But, like its owner Berry Bush is rugged with a warm heart - tiny, no external make-up, simply dressed and carrying the traces of many hardships. To survive in this African bush and desert takes a certain inner strength and sometimes an apparent outward carelessness, but like an uncut diamond the inner strength goes with the reflection of the purest of beauty and colour. Like its colourful owner, one does find true treasures amongst the kitch. There is a small photo collage of a number of Bushmen – all of them real, with real stories and Jill’s real encounters with them. She lived and worked closely with the Bushmen and has an in-depth knowledge of their medicinal knowledge. The craft of Vetkat, the bushman artist, is real Bushmen art – with a unique meaning.

Jill’s warm hospitality, excellent food and pure values of kindness, genuine honesty, unpretentiousness shines from every corner of her place. This small, 63 year old lady looks, ironically, simultaneously young for her age and yet clearly bears the singes of life’s hardships.
Like its owner, Berry Bush lodge leaves one with a feeling of mystery and a certain kind of spirituality – the bare basics, but with an unexpected peacefulness. An unforgettable experience.

Early morning being my best time of day, I rose to have a brisk walk before getting ready for the next section of our trip. Just as it was back in Australia, I realized all too well that I needed to do something to keep my body fit. In Australia I travelled mainly on trains and walking around was easy. I also had to manage my luggage by myself and thus experienced a clear improvement of my physical power. Now the temptation is strong to just go with the flow. I help a bit with loading and unloading, but that’s it. I quickly started to experience the results: my intestines refuse to work – like a flat motor battery. Only problem is that instead of flat, I am bloated. THIS is not the way to start a 10/14 day road trip! Thus regular exercise, heaps of water, less snacking, more yogurt and bran and in my case, a few days of vegetable laxatives as well. The sooner the better, as the doxicycline for the malaria also wipes out all natural flora. Therefore the early morning walk...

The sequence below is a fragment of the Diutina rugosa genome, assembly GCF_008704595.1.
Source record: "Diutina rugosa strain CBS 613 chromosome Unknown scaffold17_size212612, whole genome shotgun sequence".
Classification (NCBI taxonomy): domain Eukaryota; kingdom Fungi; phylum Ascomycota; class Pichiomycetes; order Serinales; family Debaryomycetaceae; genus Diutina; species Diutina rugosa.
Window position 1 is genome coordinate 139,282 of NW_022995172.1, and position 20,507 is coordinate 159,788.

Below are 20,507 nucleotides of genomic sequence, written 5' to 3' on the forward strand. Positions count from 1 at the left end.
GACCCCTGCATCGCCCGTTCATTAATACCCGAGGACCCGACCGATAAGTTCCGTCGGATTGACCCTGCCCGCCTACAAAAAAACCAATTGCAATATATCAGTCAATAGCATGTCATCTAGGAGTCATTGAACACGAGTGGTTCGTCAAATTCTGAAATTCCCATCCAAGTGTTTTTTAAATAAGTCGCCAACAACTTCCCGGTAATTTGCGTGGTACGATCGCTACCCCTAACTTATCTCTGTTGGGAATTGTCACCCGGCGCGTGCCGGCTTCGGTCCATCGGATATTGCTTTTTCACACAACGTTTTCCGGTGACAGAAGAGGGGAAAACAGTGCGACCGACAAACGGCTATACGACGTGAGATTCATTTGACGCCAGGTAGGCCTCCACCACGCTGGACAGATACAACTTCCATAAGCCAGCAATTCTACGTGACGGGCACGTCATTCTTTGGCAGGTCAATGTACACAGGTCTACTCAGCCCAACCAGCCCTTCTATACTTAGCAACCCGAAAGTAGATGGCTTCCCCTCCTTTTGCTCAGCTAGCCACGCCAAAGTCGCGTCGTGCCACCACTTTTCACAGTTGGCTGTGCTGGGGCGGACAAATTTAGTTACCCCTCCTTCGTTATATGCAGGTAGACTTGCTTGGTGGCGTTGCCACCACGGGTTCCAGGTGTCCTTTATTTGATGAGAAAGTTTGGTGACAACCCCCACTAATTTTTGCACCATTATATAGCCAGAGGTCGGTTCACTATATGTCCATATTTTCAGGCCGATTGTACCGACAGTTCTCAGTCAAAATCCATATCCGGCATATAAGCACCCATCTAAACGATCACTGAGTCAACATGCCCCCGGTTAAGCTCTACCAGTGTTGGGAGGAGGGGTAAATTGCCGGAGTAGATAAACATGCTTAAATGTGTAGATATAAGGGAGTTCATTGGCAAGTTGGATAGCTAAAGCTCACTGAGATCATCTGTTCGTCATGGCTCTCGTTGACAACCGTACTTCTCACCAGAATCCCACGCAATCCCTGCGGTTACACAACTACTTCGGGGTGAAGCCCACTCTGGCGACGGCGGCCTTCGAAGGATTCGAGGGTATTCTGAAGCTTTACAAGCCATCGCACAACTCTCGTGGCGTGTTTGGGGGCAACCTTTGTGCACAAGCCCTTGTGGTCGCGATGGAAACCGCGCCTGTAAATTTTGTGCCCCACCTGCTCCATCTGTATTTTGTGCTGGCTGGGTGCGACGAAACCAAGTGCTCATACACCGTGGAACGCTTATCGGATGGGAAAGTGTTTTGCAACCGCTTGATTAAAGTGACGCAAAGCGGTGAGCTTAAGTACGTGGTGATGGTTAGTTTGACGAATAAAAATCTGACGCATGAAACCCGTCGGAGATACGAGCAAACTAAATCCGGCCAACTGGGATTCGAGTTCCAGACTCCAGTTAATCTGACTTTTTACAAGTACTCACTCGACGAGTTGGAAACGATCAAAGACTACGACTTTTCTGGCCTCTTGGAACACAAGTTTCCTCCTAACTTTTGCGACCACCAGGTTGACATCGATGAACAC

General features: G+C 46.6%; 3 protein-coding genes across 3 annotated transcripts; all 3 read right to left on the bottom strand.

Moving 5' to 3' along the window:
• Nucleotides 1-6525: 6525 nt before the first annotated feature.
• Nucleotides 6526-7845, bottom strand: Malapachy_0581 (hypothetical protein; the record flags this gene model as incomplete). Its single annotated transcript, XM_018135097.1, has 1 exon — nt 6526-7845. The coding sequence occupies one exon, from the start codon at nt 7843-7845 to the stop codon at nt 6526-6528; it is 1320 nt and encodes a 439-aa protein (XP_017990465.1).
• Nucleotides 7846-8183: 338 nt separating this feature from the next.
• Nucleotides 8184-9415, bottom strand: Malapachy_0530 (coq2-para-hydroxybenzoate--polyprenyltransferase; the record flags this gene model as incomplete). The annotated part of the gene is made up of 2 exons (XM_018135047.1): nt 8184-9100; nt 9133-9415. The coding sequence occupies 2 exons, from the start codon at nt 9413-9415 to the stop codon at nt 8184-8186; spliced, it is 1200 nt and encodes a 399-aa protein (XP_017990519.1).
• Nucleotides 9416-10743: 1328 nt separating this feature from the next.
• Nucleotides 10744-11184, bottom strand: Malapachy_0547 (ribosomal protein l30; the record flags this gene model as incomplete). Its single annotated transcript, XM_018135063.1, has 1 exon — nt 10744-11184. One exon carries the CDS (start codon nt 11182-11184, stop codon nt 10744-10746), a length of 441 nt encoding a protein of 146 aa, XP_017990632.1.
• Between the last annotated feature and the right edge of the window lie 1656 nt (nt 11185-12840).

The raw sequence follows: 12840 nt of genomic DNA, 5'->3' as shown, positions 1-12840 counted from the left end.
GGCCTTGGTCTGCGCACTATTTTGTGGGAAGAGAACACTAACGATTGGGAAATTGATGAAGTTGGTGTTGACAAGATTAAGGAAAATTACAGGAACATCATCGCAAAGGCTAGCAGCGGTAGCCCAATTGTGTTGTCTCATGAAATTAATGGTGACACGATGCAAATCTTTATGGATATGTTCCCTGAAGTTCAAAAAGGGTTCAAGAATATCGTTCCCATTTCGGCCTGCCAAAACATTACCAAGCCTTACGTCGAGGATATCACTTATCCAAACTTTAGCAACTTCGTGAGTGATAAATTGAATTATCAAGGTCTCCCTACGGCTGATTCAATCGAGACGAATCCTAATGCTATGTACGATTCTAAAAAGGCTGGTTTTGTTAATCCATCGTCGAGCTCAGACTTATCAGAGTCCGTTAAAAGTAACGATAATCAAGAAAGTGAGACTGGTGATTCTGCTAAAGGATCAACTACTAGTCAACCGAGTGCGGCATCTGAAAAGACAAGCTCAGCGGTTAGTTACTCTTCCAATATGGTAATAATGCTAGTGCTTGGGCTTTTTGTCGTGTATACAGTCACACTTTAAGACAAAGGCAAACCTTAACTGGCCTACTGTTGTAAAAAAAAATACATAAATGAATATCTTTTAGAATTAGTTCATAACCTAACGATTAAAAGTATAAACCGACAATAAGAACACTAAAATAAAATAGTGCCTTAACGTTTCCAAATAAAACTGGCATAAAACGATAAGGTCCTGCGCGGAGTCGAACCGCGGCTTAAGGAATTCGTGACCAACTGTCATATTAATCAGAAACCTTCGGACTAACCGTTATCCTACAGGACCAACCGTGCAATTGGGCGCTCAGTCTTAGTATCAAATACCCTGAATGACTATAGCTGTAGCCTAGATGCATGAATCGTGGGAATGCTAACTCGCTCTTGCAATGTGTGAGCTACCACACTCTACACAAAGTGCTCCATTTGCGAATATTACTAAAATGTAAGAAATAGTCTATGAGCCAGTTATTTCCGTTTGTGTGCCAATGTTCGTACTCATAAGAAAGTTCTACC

I quickly realized that patches of grass are not only dry, but turning gray-black. This means they are dead. A clear sign that the Kalahari is now in its dry and definitely, fire season.

On my return to our room I bravely faced the small stream of water – hardly more than dripping, from the shower to try and get rid of the sweat. But, as Andries said – one need not fear that you won’t be able to wash off the soap as there is no way to get soap onto your body with the water being as salty as seawater. Anyway I tried and at least smelled a bit soapy rather than sweaty.

The breakfast was outstanding and I made sure that I got enough fresh fruit and Allbran. We then headed off for Ghanzi. We chose the tarred road again with only a 80 km cutline – this also being a hard surface dirt road these days. Our aim is to reach the Trans-Kalahari Highway as soon as possible as we are here on business and need to cover 700km for the day. Most people, however, would choose the sand road through the Mabuasehube National Park. That is, if you have a 4 wheel drive vehicle...

Judith Ludwick Sept 2011